Supreme Court Disallows Filing for Infringement Before Copyright Registration

Supreme Court holds that copyright owners must wait for a copyright application to be approved before they may file a lawsuit for copyright infringement.

** LEGAL UPDATE **

One of the primary benefits of registering a work with the U.S. Copyright Office is that the copyright owner can sue for infringement in federal court. But when, exactly, does the right to sue commence? The U.S. Supreme Court answered that question in Fourth Estate Public Benefit Corp. v. Wall-Street.com (2019).

Why the Fourth Estate Lawsuit Began

Fourth Estate Public Benefit Corporation is a news organization that produces online content and also licenses that content to websites while retaining the underlying copyright.

Wall-Street.com purchased licenses to several pieces produced by Fourth Estate. Under the license agreement, Wall-Street was supposed to remove all of content produced by Fourth Estate from its website at the conclusion of the license term if and when they chose not to renew. However, Wall-Street continued to host Fourth Estate's content even after it stopped paying the licensing fees.

In response, Fourth Estate sued Wall-Street for copyright infringement in the U.S. District Court for the Southern District of Florida. However, at the time of its lawsuit, it had only filed an application to register those pieces of content with the Copyright Office; no formal registration had been given. The district court therefore dismissed the lawsuit, finding that there had been no "registration" yet within the meaning of 17 U.S.C. § 411(a)—a prerequisite to litigation. On appeal, the U.S. Court of Appeals for the Eleventh Circuit agreed with and thus affirmed the trial court's decision.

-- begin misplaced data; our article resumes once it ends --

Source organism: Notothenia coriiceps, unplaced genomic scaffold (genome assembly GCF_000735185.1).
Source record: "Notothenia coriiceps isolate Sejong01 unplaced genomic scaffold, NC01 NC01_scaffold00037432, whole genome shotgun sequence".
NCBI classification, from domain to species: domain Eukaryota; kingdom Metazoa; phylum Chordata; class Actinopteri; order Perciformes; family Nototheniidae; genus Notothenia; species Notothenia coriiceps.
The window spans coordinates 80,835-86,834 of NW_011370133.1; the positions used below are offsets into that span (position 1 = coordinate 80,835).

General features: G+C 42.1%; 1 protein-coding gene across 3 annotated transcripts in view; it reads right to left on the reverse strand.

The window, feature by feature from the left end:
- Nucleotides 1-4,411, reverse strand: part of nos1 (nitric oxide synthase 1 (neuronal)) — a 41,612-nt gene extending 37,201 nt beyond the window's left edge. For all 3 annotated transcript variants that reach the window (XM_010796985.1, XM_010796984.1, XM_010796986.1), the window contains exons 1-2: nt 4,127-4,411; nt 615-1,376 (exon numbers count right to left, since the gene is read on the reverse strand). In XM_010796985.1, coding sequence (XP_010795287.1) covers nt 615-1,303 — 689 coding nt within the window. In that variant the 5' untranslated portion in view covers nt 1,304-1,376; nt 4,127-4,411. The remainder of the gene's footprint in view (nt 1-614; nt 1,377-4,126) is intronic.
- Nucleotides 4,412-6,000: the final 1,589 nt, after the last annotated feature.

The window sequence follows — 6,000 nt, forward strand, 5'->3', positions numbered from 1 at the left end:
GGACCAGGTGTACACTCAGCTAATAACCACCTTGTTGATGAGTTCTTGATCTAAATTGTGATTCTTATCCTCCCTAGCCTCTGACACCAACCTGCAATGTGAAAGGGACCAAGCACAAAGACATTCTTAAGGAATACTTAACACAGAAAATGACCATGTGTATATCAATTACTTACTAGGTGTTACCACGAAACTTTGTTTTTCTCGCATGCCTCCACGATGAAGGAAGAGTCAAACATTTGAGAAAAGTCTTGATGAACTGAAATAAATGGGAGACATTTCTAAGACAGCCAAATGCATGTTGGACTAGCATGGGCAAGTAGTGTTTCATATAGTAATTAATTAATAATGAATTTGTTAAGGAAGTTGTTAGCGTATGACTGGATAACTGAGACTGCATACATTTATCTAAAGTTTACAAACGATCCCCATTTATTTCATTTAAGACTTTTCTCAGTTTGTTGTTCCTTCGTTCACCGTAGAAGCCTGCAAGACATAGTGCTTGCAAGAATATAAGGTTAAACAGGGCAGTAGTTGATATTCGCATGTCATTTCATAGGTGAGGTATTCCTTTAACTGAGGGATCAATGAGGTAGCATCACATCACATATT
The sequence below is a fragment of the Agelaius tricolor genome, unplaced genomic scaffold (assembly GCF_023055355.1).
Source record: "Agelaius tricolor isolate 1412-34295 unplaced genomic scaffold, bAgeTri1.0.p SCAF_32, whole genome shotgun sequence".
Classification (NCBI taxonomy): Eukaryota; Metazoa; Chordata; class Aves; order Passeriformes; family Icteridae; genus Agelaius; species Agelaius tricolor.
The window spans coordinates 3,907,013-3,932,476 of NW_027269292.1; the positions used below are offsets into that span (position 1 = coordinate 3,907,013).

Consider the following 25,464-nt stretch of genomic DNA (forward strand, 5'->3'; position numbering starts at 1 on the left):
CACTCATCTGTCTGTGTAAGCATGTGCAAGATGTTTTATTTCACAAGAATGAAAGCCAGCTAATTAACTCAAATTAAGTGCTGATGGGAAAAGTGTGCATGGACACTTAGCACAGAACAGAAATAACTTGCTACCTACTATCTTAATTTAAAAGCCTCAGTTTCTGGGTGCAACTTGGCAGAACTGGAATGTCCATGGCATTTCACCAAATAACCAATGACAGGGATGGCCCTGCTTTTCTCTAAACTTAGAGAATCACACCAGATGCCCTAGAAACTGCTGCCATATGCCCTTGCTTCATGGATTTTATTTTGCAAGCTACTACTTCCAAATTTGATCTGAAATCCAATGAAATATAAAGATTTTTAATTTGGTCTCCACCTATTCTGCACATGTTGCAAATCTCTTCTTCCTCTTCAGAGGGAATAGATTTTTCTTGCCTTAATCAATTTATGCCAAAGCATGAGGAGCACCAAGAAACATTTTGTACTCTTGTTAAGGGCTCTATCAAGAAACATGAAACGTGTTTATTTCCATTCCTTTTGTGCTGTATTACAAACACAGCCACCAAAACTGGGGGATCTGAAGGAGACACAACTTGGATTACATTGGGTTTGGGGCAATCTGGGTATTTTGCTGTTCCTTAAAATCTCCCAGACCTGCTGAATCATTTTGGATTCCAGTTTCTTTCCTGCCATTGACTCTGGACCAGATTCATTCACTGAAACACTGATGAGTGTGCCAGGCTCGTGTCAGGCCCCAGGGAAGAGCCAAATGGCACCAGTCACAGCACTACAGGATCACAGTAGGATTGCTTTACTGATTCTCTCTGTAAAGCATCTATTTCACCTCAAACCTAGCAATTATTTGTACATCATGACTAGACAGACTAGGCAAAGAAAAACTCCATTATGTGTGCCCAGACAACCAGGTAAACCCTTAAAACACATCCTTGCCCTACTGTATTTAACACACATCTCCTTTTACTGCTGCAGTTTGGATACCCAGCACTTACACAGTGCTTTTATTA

Because the federal circuit courts were divided on the question of whether registration occurs when an owner files an application to register a copyright or when the Copyright Office formally registers the copyright, the U.S. Supreme Court agreed to review the case. The question brought to the Supreme Court was whether “registration of [a] copyright claim” is complete under 17 U.S.C. § 411(a) when the copyright holder delivers the required application to the U.S. Copyright Office, or only once the copyright office has acted on that application.

Supreme Court's Decision in Fourth Estate Case

In a unanimous decision authored by Justice Ruth Bader Ginsburg, the Court affirmed the judgment of the Eleventh Circuit. It said that copyright "registration occurs, and a copyright claimant may commence an infringement suit, when the Copyright Office registers a copyright."

Upon registration of the copyright, the Court held that a copyright owner can recover for infringement that occurred both before and after registration—in other words, the owner can obtain retroactive damages.

The Court made clear that the mere filing of an application for copyright registration with the Copyright Office is not enough. For the registration to be effective, the Copyright Office must actually process the application and formally register the copyright.

Consequently, Fourth Estate's attempt to register the copyrights that had allegedly been infringed was not yet complete under 17 U.S.C. § 411(a) and would not allow it to initiate an infringement lawsuit. An application alone does not constitute a registration.

Under the Copyright Act, the creator of an original work gains certain “exclusive rights” in the work immediately upon the work’s creation. A copyright owner may institute a civil lawsuit for infringement of those exclusive rights—but only after complying with the requirement to actually obtain registration.

Impact and Conclusion of Fourth Estate Case

The practical implication of Fourth Estate is that copyright owners cannot race to the courthouse from the moment that they file a registration application with the Copyright Office. Rather, they must wait for the application to actually get approved.

While this distinction might seem trivial, it can matter a great deal to would-be copyright holders who wish to sue as quickly as possible—particularly given that it can take many months, as a practical matter, for an application to gain approval by the Copyright Office.

Effective Date: March 4, 2019